Skip to main content

Implementation of the Goal-directed Medication review Electronic Decision Support System (G-MEDSS)© into home medicines review: a protocol for a cluster-randomised clinical trial in older adults

  • The Correction to this article has been published in BMC Geriatrics 2020 20:378



Older people living in the community have a high prevalence of polypharmacy and are vulnerable to adverse drug events. Home Medicines Review (HMR) is a collaborative medication review service involving general practitioners (GPs), accredited clinical pharmacists (ACPs) and patients, which aims to prevent medication-related problems. This study aims to evaluate the implementation of a Computerised Clinical Decision Support System (CCDSS) called G-MEDSS© (Goal-directed Medication Review Electronic Decision Support System) in HMRs to deprescribe anticholinergic and sedative medications, and to assess the effect of deprescribing on clinical outcomes.


This study consists of 2 stages: Stage I – a two-arm parallel-group cluster-randomised clinical trial, and Stage II – process evaluation of the CCDSS intervention in HMR. Community-dwelling older adults living with and without dementia who are referred for HMR by their GP and recruited by ACPs will be included in this study. G-MEDSS is a CCDSS designed to provide clinical decision support for healthcare practitioners when completing a medication review, to tailor care to meet the patients’ goals and preferences. The G-MEDSS contains three tools: The Goals of Care Management Tool, The Drug Burden Index (DBI) Calculator©, and The revised Patients’ Attitudes Towards Deprescribing (rPATD) questionnaire. The G-MEDSS produces patient-specific deprescribing reports, to be included as part of the ACPs communication with the patient’s GP, and patient-specific reports for the patient (or carer). ACPs randomised to the intervention arm of the study will use G-MEDSS to create deprescribing reports for the referring GP and for their patient (or carer) when submitting the HMR report. ACPs in the comparison arm will provide the usual care HMR service (without the G-MEDSS).


The primary outcome is reduction in DBI exposure 3 months after HMR ± G-MEDSS intervention between comparison and intervention groups. The secondary outcomes include changes in clinical outcomes (physical and cognitive function, falls, institutionalisation, GP visits, medication adherence and mortality) 3-months after HMR.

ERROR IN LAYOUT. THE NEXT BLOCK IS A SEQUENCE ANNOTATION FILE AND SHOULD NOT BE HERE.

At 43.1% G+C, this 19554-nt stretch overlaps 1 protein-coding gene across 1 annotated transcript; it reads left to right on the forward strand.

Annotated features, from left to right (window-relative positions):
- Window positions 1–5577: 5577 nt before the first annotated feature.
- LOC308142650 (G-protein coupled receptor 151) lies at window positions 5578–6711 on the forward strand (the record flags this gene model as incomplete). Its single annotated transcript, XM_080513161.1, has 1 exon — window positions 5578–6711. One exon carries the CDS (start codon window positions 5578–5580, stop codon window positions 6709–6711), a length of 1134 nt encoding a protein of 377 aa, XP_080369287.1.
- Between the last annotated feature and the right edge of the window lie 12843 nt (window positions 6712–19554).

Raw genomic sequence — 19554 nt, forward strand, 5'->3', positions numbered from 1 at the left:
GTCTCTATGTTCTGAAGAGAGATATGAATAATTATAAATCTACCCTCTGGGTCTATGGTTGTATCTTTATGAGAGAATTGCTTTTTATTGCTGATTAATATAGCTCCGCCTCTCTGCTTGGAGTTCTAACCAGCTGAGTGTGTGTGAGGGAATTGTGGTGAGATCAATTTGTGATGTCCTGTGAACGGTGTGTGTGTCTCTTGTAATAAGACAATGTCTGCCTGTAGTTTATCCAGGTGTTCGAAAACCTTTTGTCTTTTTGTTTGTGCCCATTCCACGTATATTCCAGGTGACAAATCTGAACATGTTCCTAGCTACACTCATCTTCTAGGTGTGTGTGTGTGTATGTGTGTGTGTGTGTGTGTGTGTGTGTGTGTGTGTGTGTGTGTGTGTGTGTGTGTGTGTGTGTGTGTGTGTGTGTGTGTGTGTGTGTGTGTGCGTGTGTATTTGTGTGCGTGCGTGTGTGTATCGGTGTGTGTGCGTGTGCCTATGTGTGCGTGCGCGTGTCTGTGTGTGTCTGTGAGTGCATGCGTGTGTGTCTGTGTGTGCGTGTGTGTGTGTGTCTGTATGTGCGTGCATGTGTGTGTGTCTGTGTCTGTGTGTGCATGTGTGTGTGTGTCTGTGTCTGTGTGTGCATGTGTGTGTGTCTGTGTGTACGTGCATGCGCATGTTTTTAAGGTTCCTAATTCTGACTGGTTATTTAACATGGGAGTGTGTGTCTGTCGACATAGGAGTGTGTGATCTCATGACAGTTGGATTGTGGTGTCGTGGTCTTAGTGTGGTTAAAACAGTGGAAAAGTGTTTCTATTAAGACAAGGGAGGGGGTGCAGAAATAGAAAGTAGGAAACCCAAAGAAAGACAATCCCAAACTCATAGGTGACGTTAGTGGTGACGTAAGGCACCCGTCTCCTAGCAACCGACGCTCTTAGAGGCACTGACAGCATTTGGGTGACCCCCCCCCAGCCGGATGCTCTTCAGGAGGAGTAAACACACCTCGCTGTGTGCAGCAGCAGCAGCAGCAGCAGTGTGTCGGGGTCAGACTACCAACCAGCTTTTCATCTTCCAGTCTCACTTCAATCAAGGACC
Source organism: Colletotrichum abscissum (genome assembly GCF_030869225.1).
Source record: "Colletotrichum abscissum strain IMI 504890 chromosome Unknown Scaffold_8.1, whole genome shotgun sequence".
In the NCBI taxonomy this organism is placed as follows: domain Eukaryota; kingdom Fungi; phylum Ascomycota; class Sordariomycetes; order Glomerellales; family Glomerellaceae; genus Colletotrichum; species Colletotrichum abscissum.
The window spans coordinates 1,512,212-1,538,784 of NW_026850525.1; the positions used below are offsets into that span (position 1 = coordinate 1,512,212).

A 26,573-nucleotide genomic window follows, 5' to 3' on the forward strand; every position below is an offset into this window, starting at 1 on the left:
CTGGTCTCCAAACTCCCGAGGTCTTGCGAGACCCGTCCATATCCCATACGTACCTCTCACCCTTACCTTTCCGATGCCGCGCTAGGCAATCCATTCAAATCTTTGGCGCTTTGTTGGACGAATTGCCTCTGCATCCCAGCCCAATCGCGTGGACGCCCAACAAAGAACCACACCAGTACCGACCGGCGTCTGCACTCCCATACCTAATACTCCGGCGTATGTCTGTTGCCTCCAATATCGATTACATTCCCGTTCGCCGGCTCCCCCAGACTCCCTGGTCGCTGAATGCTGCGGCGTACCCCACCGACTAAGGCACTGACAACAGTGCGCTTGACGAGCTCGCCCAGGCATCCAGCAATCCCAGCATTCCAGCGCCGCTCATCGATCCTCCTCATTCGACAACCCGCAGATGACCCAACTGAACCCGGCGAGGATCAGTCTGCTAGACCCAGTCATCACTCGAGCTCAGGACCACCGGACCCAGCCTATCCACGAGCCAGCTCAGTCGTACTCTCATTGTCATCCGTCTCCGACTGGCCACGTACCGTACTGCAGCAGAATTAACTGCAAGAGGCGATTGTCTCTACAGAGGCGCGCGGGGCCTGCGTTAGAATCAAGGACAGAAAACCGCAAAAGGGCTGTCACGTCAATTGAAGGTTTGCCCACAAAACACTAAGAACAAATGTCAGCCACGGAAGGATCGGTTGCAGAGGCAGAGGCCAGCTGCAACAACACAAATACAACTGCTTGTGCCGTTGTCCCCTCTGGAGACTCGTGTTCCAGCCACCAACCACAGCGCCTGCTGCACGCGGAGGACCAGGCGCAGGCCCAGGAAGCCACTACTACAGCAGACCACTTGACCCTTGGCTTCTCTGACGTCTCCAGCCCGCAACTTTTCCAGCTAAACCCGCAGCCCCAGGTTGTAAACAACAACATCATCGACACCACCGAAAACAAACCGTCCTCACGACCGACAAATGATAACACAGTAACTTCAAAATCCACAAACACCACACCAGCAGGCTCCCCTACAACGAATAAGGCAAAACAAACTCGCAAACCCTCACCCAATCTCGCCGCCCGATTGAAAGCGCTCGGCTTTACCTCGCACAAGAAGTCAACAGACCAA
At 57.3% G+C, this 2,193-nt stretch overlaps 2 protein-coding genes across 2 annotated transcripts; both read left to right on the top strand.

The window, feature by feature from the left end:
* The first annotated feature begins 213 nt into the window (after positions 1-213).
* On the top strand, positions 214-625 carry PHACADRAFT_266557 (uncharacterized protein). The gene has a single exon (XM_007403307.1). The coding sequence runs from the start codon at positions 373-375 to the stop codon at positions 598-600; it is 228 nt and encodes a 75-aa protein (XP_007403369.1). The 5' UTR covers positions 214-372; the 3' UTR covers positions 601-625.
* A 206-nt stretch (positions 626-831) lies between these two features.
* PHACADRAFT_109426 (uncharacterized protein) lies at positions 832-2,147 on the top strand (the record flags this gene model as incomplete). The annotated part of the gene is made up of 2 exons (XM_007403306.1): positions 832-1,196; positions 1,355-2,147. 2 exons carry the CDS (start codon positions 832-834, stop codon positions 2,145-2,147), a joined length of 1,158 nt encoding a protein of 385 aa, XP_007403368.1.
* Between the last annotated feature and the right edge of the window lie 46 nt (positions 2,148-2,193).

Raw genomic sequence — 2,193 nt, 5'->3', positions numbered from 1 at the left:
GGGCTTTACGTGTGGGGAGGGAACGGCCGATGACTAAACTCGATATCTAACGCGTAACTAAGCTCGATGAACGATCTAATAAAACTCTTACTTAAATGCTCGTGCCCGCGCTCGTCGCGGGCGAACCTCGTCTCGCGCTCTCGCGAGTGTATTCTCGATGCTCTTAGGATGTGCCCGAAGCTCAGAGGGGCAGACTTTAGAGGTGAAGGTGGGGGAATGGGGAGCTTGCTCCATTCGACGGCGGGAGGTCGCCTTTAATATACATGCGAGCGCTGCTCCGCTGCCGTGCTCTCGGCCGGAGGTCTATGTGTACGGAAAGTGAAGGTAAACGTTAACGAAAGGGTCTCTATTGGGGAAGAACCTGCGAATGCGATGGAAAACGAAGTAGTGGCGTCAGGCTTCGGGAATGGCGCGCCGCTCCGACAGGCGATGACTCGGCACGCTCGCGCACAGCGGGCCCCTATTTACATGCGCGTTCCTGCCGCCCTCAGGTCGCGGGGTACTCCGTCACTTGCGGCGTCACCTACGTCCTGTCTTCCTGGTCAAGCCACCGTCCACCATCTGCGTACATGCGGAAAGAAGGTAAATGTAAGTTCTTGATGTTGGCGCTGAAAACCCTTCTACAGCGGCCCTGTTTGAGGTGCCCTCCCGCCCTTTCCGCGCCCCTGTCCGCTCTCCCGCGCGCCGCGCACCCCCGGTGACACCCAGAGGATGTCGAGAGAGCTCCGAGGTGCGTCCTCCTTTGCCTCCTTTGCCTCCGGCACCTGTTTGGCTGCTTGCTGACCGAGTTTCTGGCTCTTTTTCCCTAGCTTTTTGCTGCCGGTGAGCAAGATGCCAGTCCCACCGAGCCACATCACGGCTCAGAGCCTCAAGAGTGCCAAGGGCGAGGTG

This study is expected to add to the evidence that the combination of CCDSS supporting medication review can improve prescribing and clinical outcomes in older adults.

Trial registration

The trial was registered on the Australian New Zealand Clinical Trials Registry ACTRN12617000895381 on 19th June 2017.

Peer Review reports


Polypharmacy is increasingly common in adults aged 65 years and over, internationally. In a large-scale cross-sectional analysis of Scottish prescribing data, the proportion of individuals prescribed five or more regular medications has increased from 11.4 to 20.8% between 1995 and 2010 [1]. In Australia, polypharmacy is identified in approximately 37.7–43.3% of older adults living in the community, and has been associated with adverse drug events (ADEs) including falls, hospitalisation, mortality, and declining physical and cognitive function [2,3,4]. Inappropriate prescribing, commonly defined as when medications introduce a significant risk of an ADE when there is evidence for an equally more effective treatment, may also contribute to polypharmacy [5]. Deprescribing, which is the process of withdrawal of an inappropriately prescribed medication with medical supervision, has the potential to reduce polypharmacy and improve outcomes in older adults [6].

Optimising medication management in older people living with dementia is particularly complex, as dementia is commonly associated with multimorbidity, and as a consequence polypharmacy and ADEs [7, 8]. Worldwide, approximately 50 million people are living with dementia [9]. Among Australians aged 65 years and over, 10% have dementia, and the prevalence of dementia increases to 31% of Australians aged 85 years and over [10]. Studies have shown that community-dwelling people living with dementia are prescribed more medications than people without dementia, and may be more vulnerable to ADEs [11, 12]. For instance, people living with dementia are especially sensitive to ADEs associated with CNS-acting medications, and there is an increased risk of mortality in people with Alzheimer’s disease who are prescribed an antipsychotic medication [13, 14].